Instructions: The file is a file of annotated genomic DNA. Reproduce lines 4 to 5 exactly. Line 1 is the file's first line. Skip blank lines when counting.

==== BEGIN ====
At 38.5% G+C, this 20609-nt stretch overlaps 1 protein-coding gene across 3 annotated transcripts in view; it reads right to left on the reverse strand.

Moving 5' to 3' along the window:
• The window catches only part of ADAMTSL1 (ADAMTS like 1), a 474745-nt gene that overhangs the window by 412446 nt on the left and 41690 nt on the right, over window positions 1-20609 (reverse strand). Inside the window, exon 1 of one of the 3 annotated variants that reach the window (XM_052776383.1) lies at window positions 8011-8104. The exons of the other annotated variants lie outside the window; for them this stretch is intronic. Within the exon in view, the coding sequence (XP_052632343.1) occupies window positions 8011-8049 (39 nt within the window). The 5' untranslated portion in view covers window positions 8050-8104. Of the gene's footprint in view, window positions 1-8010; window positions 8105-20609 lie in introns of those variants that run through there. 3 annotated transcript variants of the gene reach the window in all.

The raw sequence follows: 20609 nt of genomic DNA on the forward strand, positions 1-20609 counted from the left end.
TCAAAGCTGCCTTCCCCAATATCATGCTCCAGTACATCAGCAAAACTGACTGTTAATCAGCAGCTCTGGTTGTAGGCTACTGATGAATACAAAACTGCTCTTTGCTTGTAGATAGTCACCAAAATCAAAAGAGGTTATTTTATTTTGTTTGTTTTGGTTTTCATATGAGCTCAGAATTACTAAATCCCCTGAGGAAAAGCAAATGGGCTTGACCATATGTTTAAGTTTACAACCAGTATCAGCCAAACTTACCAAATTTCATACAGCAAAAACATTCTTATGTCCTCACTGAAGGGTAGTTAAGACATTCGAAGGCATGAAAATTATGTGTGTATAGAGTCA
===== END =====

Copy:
The raw sequence follows: 20609 nt of genomic DNA on the forward strand, positions 1-20609 counted from the left end.
TCAAAGCTGCCTTCCCCAATATCATGCTCCAGTACATCAGCAAAACTGACTGTTAATCAGCAGCTCTGGTTGTAGGCTACTGATGAATACAAAACTGCTCTTTGCTTGTAGATAGTCACCAAAATCAAAAGAGGTTATTTTATTTTGTTTGTTTTGGTTTTCATATGAGCTCAGAATTACTAAATCCCCTGAGGAAAAGCAAATGGGCTTGACCATATGTTTAAGTTTACAACCAGTATCAGCCAAACTTACCAAATTTCATACAGCAAAAACATTCTTATGTCCTCACTGAAGGGTAGTTAAGACATTCGAAGGCATGAAAATTATGTGTGTATAGAGTCA